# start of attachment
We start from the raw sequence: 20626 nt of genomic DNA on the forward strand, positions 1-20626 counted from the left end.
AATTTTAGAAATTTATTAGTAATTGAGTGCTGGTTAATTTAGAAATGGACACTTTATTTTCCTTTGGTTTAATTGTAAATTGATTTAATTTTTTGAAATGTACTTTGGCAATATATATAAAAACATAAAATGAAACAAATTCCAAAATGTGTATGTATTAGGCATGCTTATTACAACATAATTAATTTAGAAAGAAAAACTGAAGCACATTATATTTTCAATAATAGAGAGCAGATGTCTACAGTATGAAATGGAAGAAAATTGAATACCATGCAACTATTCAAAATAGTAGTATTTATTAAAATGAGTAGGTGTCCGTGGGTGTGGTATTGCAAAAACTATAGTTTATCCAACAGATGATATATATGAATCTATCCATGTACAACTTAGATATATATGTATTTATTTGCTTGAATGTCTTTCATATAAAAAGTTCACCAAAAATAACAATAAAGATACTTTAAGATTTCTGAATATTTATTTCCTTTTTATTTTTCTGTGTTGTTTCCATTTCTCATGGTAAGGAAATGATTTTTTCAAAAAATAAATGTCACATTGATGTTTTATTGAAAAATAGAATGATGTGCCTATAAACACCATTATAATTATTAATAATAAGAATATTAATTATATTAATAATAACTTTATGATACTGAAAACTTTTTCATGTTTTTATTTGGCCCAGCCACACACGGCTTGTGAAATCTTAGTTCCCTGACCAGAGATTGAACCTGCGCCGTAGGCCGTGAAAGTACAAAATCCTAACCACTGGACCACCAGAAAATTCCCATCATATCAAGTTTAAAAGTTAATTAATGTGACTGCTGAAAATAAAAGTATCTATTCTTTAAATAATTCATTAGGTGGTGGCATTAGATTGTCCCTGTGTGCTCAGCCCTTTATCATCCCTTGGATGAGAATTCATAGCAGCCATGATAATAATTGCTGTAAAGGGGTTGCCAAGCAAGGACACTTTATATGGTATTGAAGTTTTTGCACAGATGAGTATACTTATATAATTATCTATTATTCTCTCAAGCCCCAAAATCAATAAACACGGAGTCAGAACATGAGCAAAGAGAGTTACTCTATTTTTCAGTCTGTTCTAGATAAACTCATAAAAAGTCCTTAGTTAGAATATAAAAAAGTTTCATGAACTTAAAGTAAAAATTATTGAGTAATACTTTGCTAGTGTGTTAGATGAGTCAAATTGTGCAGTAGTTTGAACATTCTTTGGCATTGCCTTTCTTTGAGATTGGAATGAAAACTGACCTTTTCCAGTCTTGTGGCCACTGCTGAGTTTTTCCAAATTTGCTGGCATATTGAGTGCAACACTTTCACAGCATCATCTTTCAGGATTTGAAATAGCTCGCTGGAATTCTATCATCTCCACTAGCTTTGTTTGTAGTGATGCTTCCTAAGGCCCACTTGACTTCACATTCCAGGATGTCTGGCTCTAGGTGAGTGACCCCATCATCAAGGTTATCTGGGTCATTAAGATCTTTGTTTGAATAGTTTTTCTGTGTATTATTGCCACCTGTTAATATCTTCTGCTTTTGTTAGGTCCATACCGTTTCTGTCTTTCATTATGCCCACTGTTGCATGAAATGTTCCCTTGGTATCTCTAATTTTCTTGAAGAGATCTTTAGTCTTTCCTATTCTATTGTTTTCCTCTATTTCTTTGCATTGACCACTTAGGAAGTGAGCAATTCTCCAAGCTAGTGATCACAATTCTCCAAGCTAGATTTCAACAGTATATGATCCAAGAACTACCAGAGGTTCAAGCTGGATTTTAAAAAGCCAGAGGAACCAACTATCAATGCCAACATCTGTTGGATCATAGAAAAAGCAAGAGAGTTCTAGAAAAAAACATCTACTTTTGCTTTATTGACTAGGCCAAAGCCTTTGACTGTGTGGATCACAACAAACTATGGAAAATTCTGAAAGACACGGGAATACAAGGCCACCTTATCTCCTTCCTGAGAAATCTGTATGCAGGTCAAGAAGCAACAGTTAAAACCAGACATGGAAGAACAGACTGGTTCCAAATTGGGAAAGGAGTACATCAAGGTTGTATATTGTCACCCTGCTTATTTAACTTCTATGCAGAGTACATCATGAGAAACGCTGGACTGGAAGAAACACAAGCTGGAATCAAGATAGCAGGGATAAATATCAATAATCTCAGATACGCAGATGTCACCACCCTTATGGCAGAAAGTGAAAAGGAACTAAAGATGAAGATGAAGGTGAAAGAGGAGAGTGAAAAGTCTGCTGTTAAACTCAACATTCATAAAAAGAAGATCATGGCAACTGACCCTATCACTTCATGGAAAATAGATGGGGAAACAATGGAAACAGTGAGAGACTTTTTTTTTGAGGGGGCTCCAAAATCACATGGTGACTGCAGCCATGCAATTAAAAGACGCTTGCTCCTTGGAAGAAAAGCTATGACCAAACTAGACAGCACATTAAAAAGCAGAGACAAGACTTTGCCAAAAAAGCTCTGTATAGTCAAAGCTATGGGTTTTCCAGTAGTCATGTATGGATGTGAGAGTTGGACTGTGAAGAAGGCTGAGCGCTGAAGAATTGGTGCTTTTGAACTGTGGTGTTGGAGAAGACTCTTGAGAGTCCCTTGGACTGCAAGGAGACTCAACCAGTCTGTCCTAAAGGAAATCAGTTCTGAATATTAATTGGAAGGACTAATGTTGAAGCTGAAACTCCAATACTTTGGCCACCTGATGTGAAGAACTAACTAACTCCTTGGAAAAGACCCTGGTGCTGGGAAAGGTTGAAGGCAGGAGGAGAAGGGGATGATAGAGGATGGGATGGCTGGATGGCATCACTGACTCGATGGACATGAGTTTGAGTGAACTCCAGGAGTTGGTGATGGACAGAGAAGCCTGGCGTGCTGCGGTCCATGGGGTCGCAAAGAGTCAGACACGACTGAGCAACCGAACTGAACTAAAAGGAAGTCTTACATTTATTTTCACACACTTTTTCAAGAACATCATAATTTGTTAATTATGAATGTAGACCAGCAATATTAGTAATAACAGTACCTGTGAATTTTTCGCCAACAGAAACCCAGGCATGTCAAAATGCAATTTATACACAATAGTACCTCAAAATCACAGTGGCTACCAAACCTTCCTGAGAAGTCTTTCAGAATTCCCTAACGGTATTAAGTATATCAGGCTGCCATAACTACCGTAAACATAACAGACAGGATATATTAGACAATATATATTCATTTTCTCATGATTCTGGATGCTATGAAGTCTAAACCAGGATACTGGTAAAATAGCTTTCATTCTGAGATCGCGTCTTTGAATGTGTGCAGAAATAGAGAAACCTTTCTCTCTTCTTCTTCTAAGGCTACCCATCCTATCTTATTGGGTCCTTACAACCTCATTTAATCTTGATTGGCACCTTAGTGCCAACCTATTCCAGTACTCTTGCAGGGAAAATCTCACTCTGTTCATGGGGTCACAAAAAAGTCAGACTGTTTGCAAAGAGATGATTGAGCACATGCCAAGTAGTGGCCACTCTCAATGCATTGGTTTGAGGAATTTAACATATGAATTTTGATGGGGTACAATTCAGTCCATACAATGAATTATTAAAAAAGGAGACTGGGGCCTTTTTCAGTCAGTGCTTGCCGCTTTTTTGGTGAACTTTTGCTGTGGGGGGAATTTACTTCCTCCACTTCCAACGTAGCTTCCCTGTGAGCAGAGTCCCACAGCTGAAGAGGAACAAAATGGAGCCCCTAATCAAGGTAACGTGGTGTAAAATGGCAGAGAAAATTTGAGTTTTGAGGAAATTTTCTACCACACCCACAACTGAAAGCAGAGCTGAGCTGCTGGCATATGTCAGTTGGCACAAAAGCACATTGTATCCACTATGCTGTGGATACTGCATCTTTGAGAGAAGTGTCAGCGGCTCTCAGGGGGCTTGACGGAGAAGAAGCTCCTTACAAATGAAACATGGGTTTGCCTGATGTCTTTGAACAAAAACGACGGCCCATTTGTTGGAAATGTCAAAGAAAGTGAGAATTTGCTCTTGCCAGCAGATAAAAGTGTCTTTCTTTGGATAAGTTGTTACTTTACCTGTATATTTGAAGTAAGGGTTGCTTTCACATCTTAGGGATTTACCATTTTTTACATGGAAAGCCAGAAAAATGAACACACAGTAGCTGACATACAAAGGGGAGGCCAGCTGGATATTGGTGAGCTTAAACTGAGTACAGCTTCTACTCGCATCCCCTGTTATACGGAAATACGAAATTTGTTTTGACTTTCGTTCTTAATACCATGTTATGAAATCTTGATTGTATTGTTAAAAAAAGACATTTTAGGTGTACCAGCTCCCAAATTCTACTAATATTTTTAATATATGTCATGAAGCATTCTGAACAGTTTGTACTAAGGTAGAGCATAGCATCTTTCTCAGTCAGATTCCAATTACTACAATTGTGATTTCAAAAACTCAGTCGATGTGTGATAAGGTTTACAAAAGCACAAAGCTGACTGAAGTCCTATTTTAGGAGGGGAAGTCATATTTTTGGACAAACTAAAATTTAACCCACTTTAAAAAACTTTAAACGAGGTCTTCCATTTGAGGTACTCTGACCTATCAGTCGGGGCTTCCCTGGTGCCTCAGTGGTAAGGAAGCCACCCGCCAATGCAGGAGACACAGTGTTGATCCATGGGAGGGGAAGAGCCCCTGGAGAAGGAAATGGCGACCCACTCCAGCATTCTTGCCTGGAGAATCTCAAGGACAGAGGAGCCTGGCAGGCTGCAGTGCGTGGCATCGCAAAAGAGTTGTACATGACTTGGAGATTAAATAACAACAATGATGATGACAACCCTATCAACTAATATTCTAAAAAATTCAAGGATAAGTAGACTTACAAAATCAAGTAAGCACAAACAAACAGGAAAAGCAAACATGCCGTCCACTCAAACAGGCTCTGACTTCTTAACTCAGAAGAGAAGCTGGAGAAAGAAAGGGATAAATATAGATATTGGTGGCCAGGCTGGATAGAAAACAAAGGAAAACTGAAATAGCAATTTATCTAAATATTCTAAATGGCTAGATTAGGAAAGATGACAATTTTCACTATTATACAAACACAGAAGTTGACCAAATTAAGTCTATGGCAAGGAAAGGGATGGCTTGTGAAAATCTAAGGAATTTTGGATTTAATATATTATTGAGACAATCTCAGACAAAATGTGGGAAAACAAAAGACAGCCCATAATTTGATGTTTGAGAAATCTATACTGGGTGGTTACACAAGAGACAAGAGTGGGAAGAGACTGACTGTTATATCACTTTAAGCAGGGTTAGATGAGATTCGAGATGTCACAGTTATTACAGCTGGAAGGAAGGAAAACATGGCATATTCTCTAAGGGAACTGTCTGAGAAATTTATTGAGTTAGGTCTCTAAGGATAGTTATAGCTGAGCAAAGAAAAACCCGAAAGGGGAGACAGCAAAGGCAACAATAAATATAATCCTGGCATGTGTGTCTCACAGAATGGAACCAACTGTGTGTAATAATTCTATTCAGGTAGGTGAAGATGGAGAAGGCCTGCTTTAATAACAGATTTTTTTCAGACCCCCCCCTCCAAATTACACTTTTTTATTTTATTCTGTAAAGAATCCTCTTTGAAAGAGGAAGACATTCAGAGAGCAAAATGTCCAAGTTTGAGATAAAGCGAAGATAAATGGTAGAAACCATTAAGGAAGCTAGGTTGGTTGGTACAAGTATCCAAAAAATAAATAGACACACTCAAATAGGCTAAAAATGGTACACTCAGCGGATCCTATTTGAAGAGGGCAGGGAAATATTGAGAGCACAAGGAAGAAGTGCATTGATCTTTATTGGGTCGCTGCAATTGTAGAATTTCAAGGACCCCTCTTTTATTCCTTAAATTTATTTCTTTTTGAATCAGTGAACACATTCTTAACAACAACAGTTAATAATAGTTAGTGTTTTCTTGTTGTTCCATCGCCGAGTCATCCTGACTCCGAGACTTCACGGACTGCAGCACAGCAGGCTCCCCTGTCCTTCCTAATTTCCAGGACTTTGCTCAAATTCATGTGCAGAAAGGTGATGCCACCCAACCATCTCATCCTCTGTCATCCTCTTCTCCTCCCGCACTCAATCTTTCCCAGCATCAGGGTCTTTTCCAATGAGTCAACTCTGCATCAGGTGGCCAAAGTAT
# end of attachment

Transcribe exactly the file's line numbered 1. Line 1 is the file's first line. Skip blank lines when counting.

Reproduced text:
We start from the raw sequence: 20626 nt of genomic DNA on the forward strand, positions 1-20626 counted from the left end.